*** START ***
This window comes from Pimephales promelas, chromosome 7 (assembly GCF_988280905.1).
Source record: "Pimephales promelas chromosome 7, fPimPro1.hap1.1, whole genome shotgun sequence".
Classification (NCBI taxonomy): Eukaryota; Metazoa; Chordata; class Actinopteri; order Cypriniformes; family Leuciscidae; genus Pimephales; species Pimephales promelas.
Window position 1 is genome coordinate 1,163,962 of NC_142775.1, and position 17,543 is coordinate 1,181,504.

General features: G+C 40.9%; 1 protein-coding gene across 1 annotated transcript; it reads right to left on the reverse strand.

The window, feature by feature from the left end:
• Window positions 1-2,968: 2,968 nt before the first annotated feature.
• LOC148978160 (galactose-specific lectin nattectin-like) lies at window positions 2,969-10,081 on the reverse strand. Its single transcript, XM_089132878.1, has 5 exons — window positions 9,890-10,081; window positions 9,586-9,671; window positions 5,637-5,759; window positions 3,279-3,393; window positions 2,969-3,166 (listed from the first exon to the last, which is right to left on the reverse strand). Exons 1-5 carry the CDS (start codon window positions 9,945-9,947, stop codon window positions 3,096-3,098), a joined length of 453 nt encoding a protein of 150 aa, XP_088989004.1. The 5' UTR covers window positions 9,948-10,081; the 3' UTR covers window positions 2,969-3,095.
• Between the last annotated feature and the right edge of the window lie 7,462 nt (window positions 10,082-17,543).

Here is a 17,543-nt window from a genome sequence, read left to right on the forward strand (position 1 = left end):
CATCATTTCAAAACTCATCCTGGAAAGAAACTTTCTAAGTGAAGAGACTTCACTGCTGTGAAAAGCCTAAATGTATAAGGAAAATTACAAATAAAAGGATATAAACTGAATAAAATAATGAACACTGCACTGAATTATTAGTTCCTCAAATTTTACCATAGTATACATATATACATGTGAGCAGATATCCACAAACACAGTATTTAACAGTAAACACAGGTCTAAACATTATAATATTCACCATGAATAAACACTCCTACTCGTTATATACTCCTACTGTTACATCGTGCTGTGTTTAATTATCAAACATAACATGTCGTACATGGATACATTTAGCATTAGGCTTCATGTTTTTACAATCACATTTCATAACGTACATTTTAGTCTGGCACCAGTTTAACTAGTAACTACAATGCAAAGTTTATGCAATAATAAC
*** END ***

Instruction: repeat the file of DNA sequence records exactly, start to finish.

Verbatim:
This window comes from Pimephales promelas, chromosome 7 (assembly GCF_988280905.1).
Source record: "Pimephales promelas chromosome 7, fPimPro1.hap1.1, whole genome shotgun sequence".
Classification (NCBI taxonomy): Eukaryota; Metazoa; Chordata; class Actinopteri; order Cypriniformes; family Leuciscidae; genus Pimephales; species Pimephales promelas.
Window position 1 is genome coordinate 1,163,962 of NC_142775.1, and position 17,543 is coordinate 1,181,504.

General features: G+C 40.9%; 1 protein-coding gene across 1 annotated transcript; it reads right to left on the reverse strand.

The window, feature by feature from the left end:
• Window positions 1-2,968: 2,968 nt before the first annotated feature.
• LOC148978160 (galactose-specific lectin nattectin-like) lies at window positions 2,969-10,081 on the reverse strand. Its single transcript, XM_089132878.1, has 5 exons — window positions 9,890-10,081; window positions 9,586-9,671; window positions 5,637-5,759; window positions 3,279-3,393; window positions 2,969-3,166 (listed from the first exon to the last, which is right to left on the reverse strand). Exons 1-5 carry the CDS (start codon window positions 9,945-9,947, stop codon window positions 3,096-3,098), a joined length of 453 nt encoding a protein of 150 aa, XP_088989004.1. The 5' UTR covers window positions 9,948-10,081; the 3' UTR covers window positions 2,969-3,095.
• Between the last annotated feature and the right edge of the window lie 7,462 nt (window positions 10,082-17,543).

Here is a 17,543-nt window from a genome sequence, read left to right on the forward strand (position 1 = left end):
CATCATTTCAAAACTCATCCTGGAAAGAAACTTTCTAAGTGAAGAGACTTCACTGCTGTGAAAAGCCTAAATGTATAAGGAAAATTACAAATAAAAGGATATAAACTGAATAAAATAATGAACACTGCACTGAATTATTAGTTCCTCAAATTTTACCATAGTATACATATATACATGTGAGCAGATATCCACAAACACAGTATTTAACAGTAAACACAGGTCTAAACATTATAATATTCACCATGAATAAACACTCCTACTCGTTATATACTCCTACTGTTACATCGTGCTGTGTTTAATTATCAAACATAACATGTCGTACATGGATACATTTAGCATTAGGCTTCATGTTTTTACAATCACATTTCATAACGTACATTTTAGTCTGGCACCAGTTTAACTAGTAACTACAATGCAAAGTTTATGCAATAATAAC